Many goalies ditch their anonymous protective gear for flashy padding and shark-mouth and eagle-beak masks.
Not Carolina Hurricanes goaltender Arturs Irbe--that retro, throwback, old-school guy.
The 33-year-old Irbe has stuck with the same type of pads, mask and helmet since playing in his native Latvia more than a decade ago. He even carries a sewing kit to make his own repairs.
His white leg pads, glove and blocker are grimy-gray and scraped from years of hard use. His pads are plain-Jane white, not multicolored like the pads some goalies wear to match their team jerseys.
“It’s not pretty,” he said. “Everyone knows goalies are different birds--normal people don’t want to stay in the net 60 minutes.”
Irbe, who came to the NHL in 1991 after five seasons with Dynamo Riga in the Soviet Union, will whip out his needle and thread and patch a torn leg pad--even during a game.
“I know exactly how I want to get it done. I’d rather fix it myself,” he said while rummaging through a small green bag in which he keeps glue, extra foam padding, thread and needles.
Irbe learned to sew when he was about 10 because he had to repair his own uniform for his youth team in Latvia. His teammates asked him to sew up their equipment, too, because behind the Iron Curtain there wasn’t much money for new gear, he said.
Before Irbe joined Carolina in September 1998, the Hurricanes’ equipment managers had already heard about his unusual regard for his old-fashioned gear.
“We were told the guy barely asks for anything,” said Bob Gorman, assistant equipment manager. “He does good work. Archie always seems to be fixing something.”
Irbe says hanging onto the same equipment is a good puck-stopping strategy.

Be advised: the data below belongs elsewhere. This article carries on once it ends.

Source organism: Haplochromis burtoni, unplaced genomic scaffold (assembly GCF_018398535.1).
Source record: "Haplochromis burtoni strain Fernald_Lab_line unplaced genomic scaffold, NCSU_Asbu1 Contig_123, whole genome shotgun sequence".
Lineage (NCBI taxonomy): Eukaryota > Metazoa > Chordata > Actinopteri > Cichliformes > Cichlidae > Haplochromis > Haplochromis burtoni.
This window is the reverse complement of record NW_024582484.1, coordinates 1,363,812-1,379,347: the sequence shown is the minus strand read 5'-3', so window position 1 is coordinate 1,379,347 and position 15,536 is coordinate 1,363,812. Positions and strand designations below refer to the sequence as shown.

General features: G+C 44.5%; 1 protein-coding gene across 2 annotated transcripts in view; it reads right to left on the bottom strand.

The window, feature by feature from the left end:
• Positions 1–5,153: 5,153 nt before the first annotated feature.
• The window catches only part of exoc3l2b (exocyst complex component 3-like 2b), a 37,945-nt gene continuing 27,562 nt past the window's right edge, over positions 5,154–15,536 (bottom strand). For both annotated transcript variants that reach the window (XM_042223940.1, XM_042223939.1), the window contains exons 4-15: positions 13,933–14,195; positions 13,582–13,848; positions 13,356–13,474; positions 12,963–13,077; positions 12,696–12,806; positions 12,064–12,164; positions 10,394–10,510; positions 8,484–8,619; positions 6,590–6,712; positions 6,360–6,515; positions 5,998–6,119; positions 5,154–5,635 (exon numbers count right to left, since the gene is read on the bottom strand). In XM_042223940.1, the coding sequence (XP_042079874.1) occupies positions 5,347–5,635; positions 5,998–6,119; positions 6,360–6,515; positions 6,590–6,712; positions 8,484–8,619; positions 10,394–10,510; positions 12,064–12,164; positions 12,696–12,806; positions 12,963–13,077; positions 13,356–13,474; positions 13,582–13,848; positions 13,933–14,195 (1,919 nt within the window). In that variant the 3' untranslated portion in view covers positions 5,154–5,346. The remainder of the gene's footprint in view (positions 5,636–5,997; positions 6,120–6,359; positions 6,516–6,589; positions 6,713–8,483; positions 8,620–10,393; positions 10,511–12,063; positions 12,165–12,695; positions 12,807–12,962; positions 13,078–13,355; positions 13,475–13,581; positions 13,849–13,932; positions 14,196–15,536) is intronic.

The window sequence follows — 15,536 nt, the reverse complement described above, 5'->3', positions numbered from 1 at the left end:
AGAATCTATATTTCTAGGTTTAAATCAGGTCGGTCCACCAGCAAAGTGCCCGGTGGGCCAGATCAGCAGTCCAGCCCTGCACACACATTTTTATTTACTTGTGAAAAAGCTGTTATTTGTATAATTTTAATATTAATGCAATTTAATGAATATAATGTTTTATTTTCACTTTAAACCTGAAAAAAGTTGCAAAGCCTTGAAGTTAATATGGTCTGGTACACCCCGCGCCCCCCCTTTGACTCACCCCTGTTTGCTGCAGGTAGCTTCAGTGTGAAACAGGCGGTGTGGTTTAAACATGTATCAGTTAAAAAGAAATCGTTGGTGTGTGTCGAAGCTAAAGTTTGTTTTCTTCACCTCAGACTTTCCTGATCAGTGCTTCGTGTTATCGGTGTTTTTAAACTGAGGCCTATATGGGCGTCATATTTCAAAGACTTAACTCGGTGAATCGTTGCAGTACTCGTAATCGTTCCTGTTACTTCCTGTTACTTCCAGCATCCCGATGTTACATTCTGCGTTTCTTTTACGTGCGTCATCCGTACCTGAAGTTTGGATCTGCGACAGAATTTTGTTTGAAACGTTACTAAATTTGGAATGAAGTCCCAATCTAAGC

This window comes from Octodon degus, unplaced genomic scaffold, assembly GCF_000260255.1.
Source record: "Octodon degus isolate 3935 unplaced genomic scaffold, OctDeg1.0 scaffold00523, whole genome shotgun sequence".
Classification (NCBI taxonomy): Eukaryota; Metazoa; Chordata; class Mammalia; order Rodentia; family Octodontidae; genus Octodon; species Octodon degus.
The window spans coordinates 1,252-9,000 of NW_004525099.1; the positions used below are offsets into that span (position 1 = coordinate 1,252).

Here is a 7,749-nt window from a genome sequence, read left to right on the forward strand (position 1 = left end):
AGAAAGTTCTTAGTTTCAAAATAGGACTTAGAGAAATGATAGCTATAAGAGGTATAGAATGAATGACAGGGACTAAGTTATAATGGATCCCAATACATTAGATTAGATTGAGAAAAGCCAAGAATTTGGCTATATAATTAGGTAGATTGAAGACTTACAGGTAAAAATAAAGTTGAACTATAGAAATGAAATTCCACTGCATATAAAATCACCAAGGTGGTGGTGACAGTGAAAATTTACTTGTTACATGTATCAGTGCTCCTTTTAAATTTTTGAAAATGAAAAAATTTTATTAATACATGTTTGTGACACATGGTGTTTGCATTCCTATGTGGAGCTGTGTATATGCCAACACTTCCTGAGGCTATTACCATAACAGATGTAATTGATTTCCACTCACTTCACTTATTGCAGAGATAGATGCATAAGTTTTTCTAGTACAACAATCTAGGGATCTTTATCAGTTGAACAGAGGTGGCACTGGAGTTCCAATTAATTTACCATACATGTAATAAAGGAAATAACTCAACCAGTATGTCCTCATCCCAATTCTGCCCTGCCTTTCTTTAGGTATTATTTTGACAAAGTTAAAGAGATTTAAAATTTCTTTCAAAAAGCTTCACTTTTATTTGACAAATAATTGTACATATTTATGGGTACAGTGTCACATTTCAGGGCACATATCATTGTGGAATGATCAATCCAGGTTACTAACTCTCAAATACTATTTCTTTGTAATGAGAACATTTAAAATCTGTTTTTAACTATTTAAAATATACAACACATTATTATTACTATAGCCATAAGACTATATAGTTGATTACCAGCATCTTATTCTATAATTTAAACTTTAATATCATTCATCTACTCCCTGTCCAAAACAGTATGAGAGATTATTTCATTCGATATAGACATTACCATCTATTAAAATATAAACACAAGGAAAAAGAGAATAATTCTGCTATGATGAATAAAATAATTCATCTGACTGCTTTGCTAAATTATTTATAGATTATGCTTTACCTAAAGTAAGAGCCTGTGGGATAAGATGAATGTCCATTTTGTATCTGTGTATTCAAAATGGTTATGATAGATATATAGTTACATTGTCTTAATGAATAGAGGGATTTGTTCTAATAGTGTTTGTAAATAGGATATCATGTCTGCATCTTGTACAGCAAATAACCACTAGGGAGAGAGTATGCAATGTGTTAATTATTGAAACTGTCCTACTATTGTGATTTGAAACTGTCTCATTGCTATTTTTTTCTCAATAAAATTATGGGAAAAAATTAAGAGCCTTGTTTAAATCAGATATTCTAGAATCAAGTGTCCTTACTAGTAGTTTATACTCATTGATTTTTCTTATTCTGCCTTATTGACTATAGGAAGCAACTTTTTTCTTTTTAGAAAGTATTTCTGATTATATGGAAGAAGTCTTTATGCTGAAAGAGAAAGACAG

The longer he wears the leg pads, for instance, the more he becomes attuned to how a puck will bounce off his shin, or how far he has to bend down to catch a puck between his knees.
“After awhile you learn about your equipment. I know exactly the angle, how far the rebound will go,” he said. “It’s important. It’s a big part of the goaltending job.”
Irbe also wears the same Swedish-made mask and helmet he was assigned 16 years ago.
Some of the newer, fancier masks are eagerly sought souvenirs, but Irbe prefers his old standby, even though a painted mask might attract more fans.
“I don’t want to stand out,” he said.
Irbe’s fondness for the same head gear poses a small problem for equipment managers: The Swedish manufacturer discontinued Irbe’s mask and helmet 10 or 15 years ago. But many remain in warehouses, never used.
To find the masks and helmets, the team has had to search the Internet. It buys several each year when Irbe needs replacements.
Irbe has to get new pads next year because he has nearly worn out the same ones after about three years. It’s a change he views with a little trepidation.
“Next year is a big year,” he said. “New pads.”